$DriverPath = ".\Drivers"
 
$MediaPath = ".\Files"
 
$BasePath = ".\Base"
 
$ComputerName = "Nano01"
$DomainName = "thomasmaurer.ch"
 
#IP Configuration if not DHCP
#$Ipv4Address = "172.21.22.101"
#$Ipv4SubnetMask = "255.255.255.0"
#$Ipv4Gateway = "172.21.22.1"
#$Ipv4Dns = "8.8.8.8"
# Nano Image
New-NanoServerImage -MediaPath $MediaPath -BasePath $BasePath -TargetPath $VHDXName -DriversPath $DriverPath -DeploymentType $DeploymentType -Edition $Edition -Packages $NanoPackages -MaxSize $MaxSize -ServicingPackagePath $ServicingPackagePath -UnattendPath $UnattanedXML -ComputerName $ComputerName -DomainName $DomainName

You can for example use this VHDX file now to create a boot from VHDX scenario:

# Boot from VHDX
Mount-VHD C:\VHDX\NanoHost01.vhdx -Passthru | get-disk | Get-Partition | where Size -GE 3GB | Set-Partition -NewDriveLetter V
 
# Set Boot Partition
cd v:\windows\system32
bcdboot v:\windows
 
# Unmounted
Get-VHD C:\VHDX\NanoHost01.vhdx | Dismount-VHD

I hope this helps you to get started with Nano Server in Windows Server 2016. I also prepared a blog post how you can create a Nano Server Image using the Nano Server Image Builder tool.



GartnerMQ_Virtualization

Microsoft a leader in Gartner x86 Server Virtualization Infrastructure 2016 Magic Quadrant

Year over year Microsoft is named as a leader in the Gartner x86 Server Virtualization Infrastructure Magic Quadrant and it gets closer and closer to VMware. Microsoft now is named again as a leader in Gartner x86 Server Virtualization Infrastructure 2016 Magic Quadrant. Especially the integration with System Center and Microsoft Azure as well as the new security features in Windows Server 2016 Hyper-V, makes Hyper-V a strong player in the hypervisor space. Check out the Microsoft Blog post for more information or my blog post about What’s new in Windows Server 2016 Hyper-V.

Gartner published the Gartner x86 Server Virtualization Infrastructure MQ with Microsoft landing in the Leader Quadrant for the sixth year in a row. Microsoft moved up in the ‘ability to execute’ and to the right in the ‘completeness of vision’ assessment compared with 2015. Gartner defines leaders as having a clear strategy and roadmap for offerings, understanding virtualization’s role in infrastructure and operations transformation, and having a clear vision with respect to private cloud, hybrid cloud and public cloud computing.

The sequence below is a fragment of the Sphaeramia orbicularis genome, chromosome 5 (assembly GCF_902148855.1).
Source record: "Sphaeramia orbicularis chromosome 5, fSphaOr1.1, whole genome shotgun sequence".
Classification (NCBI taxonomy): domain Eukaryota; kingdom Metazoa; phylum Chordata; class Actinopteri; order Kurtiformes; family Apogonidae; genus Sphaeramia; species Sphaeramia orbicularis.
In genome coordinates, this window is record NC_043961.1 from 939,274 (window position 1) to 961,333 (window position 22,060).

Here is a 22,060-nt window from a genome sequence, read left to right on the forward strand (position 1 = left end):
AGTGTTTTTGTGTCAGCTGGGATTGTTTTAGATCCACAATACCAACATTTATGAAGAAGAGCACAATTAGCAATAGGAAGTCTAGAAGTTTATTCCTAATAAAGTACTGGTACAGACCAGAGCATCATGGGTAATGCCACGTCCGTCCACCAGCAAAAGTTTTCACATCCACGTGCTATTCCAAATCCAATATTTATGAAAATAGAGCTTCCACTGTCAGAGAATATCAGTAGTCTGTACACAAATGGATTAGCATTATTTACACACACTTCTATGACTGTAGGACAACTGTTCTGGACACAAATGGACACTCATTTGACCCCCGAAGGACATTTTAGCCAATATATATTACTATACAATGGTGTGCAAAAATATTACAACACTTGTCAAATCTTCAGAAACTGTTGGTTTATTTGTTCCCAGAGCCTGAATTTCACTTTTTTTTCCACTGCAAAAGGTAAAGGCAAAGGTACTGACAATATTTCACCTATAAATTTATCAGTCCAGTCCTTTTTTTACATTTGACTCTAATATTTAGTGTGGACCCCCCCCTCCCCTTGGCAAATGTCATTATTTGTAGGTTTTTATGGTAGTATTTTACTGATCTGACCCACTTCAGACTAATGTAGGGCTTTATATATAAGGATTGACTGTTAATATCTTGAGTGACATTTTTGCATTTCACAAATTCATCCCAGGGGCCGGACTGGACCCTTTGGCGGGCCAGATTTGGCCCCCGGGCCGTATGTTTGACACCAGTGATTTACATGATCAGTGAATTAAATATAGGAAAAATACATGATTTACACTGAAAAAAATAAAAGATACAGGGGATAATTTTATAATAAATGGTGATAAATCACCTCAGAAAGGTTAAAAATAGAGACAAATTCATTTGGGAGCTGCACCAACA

GartnerMQ_Virtualization

Microsoft offers you to have a look at the Gartner Document here:

Download the Gartner x86 Server Virtualization Infrastructure 2016 Magic Quadrant



Create Nano Server VHDX

How to create a Nano Server Image

Last week Microsoft released Windows Server 2016 Technical Preview 4, which includes a lot of changes and fixes. Since I had some presentations on Nano Server in the past weeks I will quickly cover how you can create a Nano Server VHD or VHDX file.

If you download the ISO with Windows Server 2016 ISO you and mount this file you can see a folder called Nano Server. In this folder you can find the NanoServer.wim file and some PowerShell scripts as well as a folder called Packages, which includes the features, roles, driver and agents for Nano Server.

I usually copy all the PowerShell scripts (and the new module) to C:\NanoServer, even if you don’t have to, but it makes it easier for me.

Nano Server on Windows Server 2016

If you have a look at the Packages folder you can find all the available packages for Nano Server:

Nano Server Packages

Now to create a new Nano Server VHD file you can use the following steps:

First go to the directory where you stored the PowerShell files, for me this would be C:\NanoServer

Import the PowerShell Module and use the command to create a new Nano Server Image

Create Nano Server VHDX

# Change Working Directory
cd C:\NanoServer
 
# Import Module
Import-Module .\NanoServerImageGenerator.psm1
 
# Create new Nano Server Image
New-NanoServerImage -MediaPath D:\ -BasePath .\Base -TargetPath '.\NanoImage\NanoVM.vhd' -GuestDrivers -EnableRemoteManagementPort

This will create a new Nano Server Image including the VM Guest drivers and nothing more. The D:\ drive still is the Windows Server Image (ISO), the Base folder is used to mount and create the temporary files and the TargetPath is where you can find the finished VHDX file. You can now create a new Virtual Machine using this VHD file.

Nano Server Hyper-V Console

Of course you can also create Nano Server including other roles:

Nano Server Container Host:

# Create new Nano Server Image
New-NanoServerImage -MediaPath D:\ -BasePath .\Base -TargetPath '.\NanoImage\NanoConHost.vhd' -EnableRemoteManagementPort -GuestDrivers  -ComputerName NanoConHost -Containers -Compute -MaxSize 60GB -ReverseForwarders

Nano Server for Apps and using a  fix IP Address and Computername

# Set IP of Nano Server
$ip = "172.91.91.12"
# Create Nano Server Image
New-NanoServerImage -MediaPath D:\ -BasePath .\Base -TargetPath '.\NanoImage\NanoDev.vhd' -GuestDrivers -EnableRemoteManagementPort -ReverseForwarders -Ipv4Address $ip -Ipv4SubnetMask 255.255.255.0 -ComputerName NanoDev -InterfaceNameOrIndex Ethernet

If you want to try Nano Server running in Microsoft Azure, you can also do this:

Nano Server on Azure